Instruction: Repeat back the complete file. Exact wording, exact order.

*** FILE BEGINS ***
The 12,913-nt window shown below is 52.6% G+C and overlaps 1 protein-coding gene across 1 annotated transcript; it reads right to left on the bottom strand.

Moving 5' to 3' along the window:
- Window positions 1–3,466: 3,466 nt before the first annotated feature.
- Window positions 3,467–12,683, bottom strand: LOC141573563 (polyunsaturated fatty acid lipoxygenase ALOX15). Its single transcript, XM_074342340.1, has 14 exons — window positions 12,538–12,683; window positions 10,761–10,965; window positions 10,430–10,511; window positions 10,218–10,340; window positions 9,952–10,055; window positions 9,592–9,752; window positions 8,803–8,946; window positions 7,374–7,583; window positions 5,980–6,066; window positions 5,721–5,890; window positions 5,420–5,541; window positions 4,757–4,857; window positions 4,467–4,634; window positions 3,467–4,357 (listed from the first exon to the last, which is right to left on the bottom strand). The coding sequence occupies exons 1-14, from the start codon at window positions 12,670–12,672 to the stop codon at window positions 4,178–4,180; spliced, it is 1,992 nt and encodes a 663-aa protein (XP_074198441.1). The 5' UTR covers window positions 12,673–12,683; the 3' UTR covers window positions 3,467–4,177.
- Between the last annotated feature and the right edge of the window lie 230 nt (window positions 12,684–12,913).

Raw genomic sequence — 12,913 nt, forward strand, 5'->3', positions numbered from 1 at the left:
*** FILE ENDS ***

The 12,913-nt window shown below is 52.6% G+C and overlaps 1 protein-coding gene across 1 annotated transcript; it reads right to left on the bottom strand.

Moving 5' to 3' along the window:
- Window positions 1–3,466: 3,466 nt before the first annotated feature.
- Window positions 3,467–12,683, bottom strand: LOC141573563 (polyunsaturated fatty acid lipoxygenase ALOX15). Its single transcript, XM_074342340.1, has 14 exons — window positions 12,538–12,683; window positions 10,761–10,965; window positions 10,430–10,511; window positions 10,218–10,340; window positions 9,952–10,055; window positions 9,592–9,752; window positions 8,803–8,946; window positions 7,374–7,583; window positions 5,980–6,066; window positions 5,721–5,890; window positions 5,420–5,541; window positions 4,757–4,857; window positions 4,467–4,634; window positions 3,467–4,357 (listed from the first exon to the last, which is right to left on the bottom strand). The coding sequence occupies exons 1-14, from the start codon at window positions 12,670–12,672 to the stop codon at window positions 4,178–4,180; spliced, it is 1,992 nt and encodes a 663-aa protein (XP_074198441.1). The 5' UTR covers window positions 12,673–12,683; the 3' UTR covers window positions 3,467–4,177.
- Between the last annotated feature and the right edge of the window lie 230 nt (window positions 12,684–12,913).

Raw genomic sequence — 12,913 nt, forward strand, 5'->3', positions numbered from 1 at the left: